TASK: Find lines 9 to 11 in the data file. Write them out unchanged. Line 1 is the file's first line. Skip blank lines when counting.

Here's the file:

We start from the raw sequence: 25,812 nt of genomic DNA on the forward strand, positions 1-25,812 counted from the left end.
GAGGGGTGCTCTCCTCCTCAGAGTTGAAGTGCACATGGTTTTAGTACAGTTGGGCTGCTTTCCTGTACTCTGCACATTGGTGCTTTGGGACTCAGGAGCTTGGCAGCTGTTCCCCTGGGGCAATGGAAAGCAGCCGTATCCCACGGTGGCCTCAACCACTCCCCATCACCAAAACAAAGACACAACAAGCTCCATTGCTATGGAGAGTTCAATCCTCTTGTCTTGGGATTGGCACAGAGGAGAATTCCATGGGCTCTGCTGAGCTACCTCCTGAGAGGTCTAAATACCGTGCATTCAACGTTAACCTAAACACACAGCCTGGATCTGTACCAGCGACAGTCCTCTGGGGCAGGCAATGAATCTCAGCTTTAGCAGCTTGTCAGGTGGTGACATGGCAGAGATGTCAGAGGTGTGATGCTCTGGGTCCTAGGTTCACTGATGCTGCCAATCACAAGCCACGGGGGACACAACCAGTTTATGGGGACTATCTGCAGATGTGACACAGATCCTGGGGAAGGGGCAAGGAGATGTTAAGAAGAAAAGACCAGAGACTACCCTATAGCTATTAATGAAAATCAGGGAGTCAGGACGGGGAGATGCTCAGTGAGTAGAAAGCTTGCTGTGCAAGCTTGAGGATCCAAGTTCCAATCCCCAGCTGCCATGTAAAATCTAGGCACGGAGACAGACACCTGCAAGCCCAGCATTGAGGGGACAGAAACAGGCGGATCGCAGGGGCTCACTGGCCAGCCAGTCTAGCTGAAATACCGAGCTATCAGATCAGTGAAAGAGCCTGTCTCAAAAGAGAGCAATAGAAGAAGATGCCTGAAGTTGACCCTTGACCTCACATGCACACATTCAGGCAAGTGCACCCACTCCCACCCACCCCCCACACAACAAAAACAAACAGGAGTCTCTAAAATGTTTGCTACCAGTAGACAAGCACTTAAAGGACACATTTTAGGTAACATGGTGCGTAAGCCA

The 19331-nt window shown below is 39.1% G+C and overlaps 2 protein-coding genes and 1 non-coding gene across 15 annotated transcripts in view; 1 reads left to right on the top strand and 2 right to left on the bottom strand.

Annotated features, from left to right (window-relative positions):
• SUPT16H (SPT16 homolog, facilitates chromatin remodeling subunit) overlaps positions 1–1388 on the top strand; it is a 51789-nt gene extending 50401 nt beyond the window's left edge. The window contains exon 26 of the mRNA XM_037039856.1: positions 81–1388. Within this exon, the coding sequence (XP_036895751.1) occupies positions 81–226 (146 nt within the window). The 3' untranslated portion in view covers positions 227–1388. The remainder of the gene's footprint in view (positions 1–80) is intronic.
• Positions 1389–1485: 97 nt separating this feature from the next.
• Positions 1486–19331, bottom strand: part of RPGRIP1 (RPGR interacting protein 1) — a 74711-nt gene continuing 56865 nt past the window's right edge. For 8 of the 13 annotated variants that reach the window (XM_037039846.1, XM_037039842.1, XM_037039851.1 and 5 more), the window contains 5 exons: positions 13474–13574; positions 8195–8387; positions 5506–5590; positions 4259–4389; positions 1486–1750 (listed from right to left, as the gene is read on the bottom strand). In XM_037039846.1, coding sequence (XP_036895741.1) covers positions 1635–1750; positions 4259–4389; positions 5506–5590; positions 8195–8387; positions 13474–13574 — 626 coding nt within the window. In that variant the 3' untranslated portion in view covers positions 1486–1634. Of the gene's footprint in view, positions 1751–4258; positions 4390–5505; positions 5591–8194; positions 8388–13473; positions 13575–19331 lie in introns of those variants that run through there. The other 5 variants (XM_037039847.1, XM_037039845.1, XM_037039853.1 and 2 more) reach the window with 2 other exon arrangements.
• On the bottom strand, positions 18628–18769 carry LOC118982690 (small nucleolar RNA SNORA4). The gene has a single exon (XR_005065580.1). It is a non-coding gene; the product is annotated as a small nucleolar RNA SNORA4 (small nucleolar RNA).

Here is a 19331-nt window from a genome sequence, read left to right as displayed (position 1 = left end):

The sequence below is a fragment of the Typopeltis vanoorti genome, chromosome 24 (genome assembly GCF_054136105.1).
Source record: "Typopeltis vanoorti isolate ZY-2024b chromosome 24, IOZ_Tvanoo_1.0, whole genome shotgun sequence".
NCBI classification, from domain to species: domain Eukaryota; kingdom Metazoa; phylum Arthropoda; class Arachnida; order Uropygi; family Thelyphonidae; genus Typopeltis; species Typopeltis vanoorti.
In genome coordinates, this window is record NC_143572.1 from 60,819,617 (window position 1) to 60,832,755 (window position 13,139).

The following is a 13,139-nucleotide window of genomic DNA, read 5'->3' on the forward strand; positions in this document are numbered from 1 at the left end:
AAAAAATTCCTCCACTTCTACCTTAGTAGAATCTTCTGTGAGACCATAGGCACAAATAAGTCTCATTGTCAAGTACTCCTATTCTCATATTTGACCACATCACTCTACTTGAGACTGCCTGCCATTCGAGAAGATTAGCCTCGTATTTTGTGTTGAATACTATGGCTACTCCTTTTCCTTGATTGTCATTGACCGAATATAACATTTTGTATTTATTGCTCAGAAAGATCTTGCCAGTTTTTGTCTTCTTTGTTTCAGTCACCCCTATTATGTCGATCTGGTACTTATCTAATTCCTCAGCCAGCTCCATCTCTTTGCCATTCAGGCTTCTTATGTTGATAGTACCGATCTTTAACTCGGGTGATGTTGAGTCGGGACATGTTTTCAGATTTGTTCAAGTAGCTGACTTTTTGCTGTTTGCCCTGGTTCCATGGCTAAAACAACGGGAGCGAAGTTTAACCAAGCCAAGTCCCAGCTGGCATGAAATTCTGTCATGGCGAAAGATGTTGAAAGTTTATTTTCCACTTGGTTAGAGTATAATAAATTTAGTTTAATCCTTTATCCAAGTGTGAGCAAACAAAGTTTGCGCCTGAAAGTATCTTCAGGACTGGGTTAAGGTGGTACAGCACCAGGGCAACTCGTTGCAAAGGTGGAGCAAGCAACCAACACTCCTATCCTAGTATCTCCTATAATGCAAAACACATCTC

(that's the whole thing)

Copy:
Here is a 19331-nt window from a genome sequence, read left to right as displayed (position 1 = left end):

The sequence below is a fragment of the Typopeltis vanoorti genome, chromosome 24 (genome assembly GCF_054136105.1).
Source record: "Typopeltis vanoorti isolate ZY-2024b chromosome 24, IOZ_Tvanoo_1.0, whole genome shotgun sequence".